4. Robles NR, Galán A, Gómez-Campderá FJ, Anaya F, Ren-gel M, Valderrábano F. Priapismo y diálisis. Nefrología. 1990;10(4):435-37. [ Links ]

5. Wichmann D, Sperhake JP, Lütgehetmann M, Steurer S, Edler C, Heinemann A, et al. Autopsy Findings and Venous Thromboembolism in Patients With COVID-19: A Prospective Cohort Study. Ann Intern Med. 2020;173(4):268-77. [ Links ]

6. Lax SF, Skok K, Zechner P, Kessler HH, Kaufmann N, Koelblinger C et al. Pulmonary Arterial Thrombosis in COVID-19 With Fatal Outcome: Results From a Prospective, Single-Center, Clinicopathologic Case Series. Ann Intern Med. 2020;173(5):350-61. [ Links ]

7. Mackman N, Antoniak S, Wolberg AS, Kasthuri R, Key NS. Coagulation Abnormalities and Thrombosis in Patients Infected With SARS-CoV-2 and Other Pandemic Viruses. Arterioscler Thromb Vasc Biol. 2020;40(9):2033-44. [ Links ]

8. Shih WV, Wong C. Priapism and hemodialysis: Case report and literature review. Clin Nephrol. 2018;90(1):64-70. [ Links ]

9. FK, Fiegel P, Hecking E, Köhler H, Distler A. Priapism during regular hemodialysis. Lancet. 1974;2(7892):1287-8. [ Links ]

10. Brown JA, Nehra A. Erythropoietin-induced recurrent veno-occlusive priapism associated with end-stage renal disease. Urology. 1998;52(2):328-30. [ Links ]

11. Tobu M, Igbal O, Fareed D, Catha M, Hoppensteadt D, Bansal V, et al. Erythropoietin-Induced Thrombosis as a Result of Increased inflammation and thrombin activatable fibrinolytic inhibitor. Clin Appl Thromb Hemost. 2004;10(3):225-32. [ Links ]

12. Taylor JE, Belch JJ, McLaren M, Henderson IS, Stewart WK. Effect of erythropoietin therapy and withdrawal on blood coagulation and fibrinolysis in hemodialysis patients. Kidney Int. 1993;44(1):182-90. [ Links ]

13. Lawrence IG, Price DE, Howlett TA, Harris KP, Feehally J, Walls J. Erythropoietin and sexual dysfunction. Nephrol Dial Transplant. 1997;12(4):741-7. [ Links ]

14. Nakamura N, Takaesu N, Arakaki Y. Priapism in haemodialysis patient due to prazosin? Br J Urol. 1991;68(5):551-2. [ Links ]

15. Mandel LR. Priapism secondary to prazosin therapy. Mil Med. 1987;152(10): 523-4. [ Links ]

16. Blaufox MD, Hampers CL, Merrill JP. Rebound anticoagulation occurring after regional heparinization for hemodialysis. Trans Am Soc Artif Intern Organs. 1966;12:207-9. [ Links ]

17. Mustard JF, Murphy EA, Downie HG, Rowsell HC. Heparin and thrombus formation: early supression and late enhancement. Br J Haematol. 1963;9:548-51. [ Links ]

18. Lam G, McCarthy R, Haider R. A Peculiar Case of Priapism: The Hypercoagulable State in Patients with Severe COVID-19 Infection. Eur J Case Rep Intern Med. 2020;7(8):001779. [ Links ]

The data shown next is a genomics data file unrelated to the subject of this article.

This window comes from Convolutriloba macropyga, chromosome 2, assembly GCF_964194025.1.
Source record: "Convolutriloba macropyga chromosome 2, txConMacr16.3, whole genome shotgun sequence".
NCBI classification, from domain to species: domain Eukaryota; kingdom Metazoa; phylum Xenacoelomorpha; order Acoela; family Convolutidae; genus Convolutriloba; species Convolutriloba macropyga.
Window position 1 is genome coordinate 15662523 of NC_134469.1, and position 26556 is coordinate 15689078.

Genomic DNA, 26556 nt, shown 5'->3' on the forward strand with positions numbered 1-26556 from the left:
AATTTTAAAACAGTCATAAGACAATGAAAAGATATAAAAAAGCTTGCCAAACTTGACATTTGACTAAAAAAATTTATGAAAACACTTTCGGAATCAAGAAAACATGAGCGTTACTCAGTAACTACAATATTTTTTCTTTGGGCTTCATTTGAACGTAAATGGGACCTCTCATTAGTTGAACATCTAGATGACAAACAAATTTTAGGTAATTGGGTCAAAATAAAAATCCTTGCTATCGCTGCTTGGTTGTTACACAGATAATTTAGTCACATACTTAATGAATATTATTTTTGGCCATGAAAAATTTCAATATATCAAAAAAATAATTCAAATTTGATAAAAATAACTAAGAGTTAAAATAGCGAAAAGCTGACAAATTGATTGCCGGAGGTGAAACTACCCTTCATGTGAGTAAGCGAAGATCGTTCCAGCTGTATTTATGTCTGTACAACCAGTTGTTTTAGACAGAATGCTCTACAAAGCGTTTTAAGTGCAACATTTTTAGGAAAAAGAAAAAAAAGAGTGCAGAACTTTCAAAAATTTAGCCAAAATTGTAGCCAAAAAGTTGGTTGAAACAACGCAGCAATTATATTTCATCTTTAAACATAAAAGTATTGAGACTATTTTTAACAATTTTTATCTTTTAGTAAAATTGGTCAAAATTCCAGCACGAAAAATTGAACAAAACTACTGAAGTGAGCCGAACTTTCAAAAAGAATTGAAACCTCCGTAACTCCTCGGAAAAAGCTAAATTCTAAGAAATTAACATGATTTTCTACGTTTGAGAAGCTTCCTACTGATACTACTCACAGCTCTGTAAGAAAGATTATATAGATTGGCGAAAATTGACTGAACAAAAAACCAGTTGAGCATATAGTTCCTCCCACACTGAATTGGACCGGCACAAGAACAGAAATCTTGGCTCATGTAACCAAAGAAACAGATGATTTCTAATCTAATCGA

19. Lamamri M, Chebbi A, Mamane J, Abbad S, Munuzzolini M, Sarfati F, et al. Priapism in a patient with coronavirus disease 2019 (COVID-19): A case report. Am J Emerg Med. 2020;39:251.e5-7. [ Links ]

20. Bikdeli B, Madhavan MV, Jimenez D, Chuich T, Dreyfus I, Driggin E, et al. Global COVID-19 Thrombosis Collaborative Group. COVID-19 and Thrombotic or Thromboembolic Disease: Implications for Prevention, Antithrombotic Therapy, and Follow-Up: JACC State-of-the-Art Review. J Am Coll Cardiol. 2020;75(23):2950-73. [ Links ]

21. Connors JM, Levy JH. COVID-19 and its implications for thrombosis and anticoagulation. Blood. 2020;135(23):2033-40. [ Links ]

22. McFadyen JD, Stevens H, Peter K. The Emerging Threat of (Micro)Thrombosis in COVID-19 and Its Therapeutic Implications. Circ Res. 2020;127(4):571-87. [ Links ]

23. Chan VW, Chiu PK, Yee CH, Yuan Y, Ng CF, Teoh JY. A systematic review on COVID-19: urological manifestations, viral RNA detection and special considerations in urological conditions. World J Urol. 2020;27:1-12. [Epub ahead of print]. [ Links ]

Larrarte-Arenas C, Vargas-Ángel DC. Priapism in a patient on hemodialysis and with COVID-19. Case report. Rev. Fac. Med. 2021;69(1):e90632. English. doi:

Larrarte-Arenas C, Vargas-Ángel DC. [Priapismo en un paciente en hemodiálisis y con COVID-19. Reporte de caso]. Rev. Fac. Med. 2021;69(1):e90632. English. doi:

Ethical considerations No intervention was performed for the present case report and the information reported was obtained from the patient's medical record. The patient also consented to the publication of the case.

Conflicts of interest None stated by the authors.

Funding None stated by the authors

Received: September 22, 2020; Accepted: February 02, 2021

*Corresponding author: Carolina Larrarte-Arenas. Departamento de Nefrología, Hospital Militar Central. Bogotá, D.C. Colombia. Email:

Creative Commons License This is an open-access article distributed under the terms of the Creative Commons Attribution License